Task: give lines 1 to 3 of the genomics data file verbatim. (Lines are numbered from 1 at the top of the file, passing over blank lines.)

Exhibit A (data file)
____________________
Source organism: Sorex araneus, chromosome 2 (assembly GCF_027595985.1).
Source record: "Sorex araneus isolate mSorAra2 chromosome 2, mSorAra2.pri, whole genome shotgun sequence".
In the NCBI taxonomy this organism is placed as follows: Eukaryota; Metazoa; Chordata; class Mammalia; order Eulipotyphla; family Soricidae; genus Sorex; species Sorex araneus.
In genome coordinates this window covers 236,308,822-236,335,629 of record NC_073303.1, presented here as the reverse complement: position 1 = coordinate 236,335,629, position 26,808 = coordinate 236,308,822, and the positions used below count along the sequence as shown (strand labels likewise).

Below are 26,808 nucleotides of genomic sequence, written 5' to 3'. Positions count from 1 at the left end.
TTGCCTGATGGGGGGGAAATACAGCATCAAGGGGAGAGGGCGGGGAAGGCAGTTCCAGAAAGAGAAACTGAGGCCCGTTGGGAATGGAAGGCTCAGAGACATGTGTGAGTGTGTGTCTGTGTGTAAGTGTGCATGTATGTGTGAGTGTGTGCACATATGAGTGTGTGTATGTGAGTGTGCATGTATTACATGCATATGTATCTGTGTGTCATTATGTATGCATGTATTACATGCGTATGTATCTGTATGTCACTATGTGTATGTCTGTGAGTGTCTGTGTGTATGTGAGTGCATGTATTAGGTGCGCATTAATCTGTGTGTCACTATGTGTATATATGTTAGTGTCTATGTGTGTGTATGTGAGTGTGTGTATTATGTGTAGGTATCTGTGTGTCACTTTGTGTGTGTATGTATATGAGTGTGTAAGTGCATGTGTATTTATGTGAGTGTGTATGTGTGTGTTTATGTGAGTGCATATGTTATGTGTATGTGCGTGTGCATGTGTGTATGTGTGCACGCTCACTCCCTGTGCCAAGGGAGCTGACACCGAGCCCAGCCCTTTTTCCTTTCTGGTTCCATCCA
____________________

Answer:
Source organism: Sorex araneus, chromosome 2 (assembly GCF_027595985.1).
Source record: "Sorex araneus isolate mSorAra2 chromosome 2, mSorAra2.pri, whole genome shotgun sequence".
In the NCBI taxonomy this organism is placed as follows: Eukaryota; Metazoa; Chordata; class Mammalia; order Eulipotyphla; family Soricidae; genus Sorex; species Sorex araneus.